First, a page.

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property (n.)

c. 1300, properte, "nature, quality, distinctive character always present in an individual or class," later "possession, land or goods owned, things subject to ownership" (early 14c., but this sense is rare before 17c.), from an Anglo-French modification of Old French proprete, "individuality, peculiarity; property" (12c., Modern French propreté) and directly from Latin proprietatem (nominative proprietas) "ownership, a property, propriety, quality," literally "special character" (a loan-translation of Greek idioma), noun of quality from proprius "one's own, special" (see proper). Compare propriety, which is another form of the same French word.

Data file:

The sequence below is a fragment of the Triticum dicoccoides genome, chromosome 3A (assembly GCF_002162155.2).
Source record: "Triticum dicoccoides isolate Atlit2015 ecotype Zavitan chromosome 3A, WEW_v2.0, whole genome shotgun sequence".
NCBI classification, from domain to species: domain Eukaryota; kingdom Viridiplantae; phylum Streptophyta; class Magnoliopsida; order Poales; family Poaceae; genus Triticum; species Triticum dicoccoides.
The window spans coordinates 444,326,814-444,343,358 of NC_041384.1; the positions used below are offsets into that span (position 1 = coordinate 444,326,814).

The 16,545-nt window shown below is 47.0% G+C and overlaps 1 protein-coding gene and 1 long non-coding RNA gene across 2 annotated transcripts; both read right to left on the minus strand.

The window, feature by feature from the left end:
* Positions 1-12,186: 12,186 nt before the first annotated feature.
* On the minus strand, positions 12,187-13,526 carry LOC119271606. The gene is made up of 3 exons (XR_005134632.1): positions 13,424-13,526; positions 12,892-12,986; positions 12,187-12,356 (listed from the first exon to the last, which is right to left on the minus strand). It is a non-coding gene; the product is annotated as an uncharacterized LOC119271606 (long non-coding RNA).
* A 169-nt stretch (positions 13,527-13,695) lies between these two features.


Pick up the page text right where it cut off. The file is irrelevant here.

For "possessions, private property" Middle English sometimes used proper goods. Hot property "sensation, a success" is from 1947 in stories in Billboard magazine.

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Definitions of property from WordNet

property (n.)
something owned; any tangible or intangible possession that is owned by someone;
he is a man of property
that hat is my property
Synonyms: belongings / holding
property (n.)
a basic or essential attribute shared by all members of a class;
property (n.)
any area set aside for a particular purpose;
the president was concerned about the property across from the White House
Synonyms: place
property (n.)
a construct whereby objects or individuals can be distinguished;
self-confidence is not an endearing property
Synonyms: attribute / dimension
property (n.)
any movable articles or objects used on the set of a play or movie;
Synonyms: prop
From wordnet.princeton.edu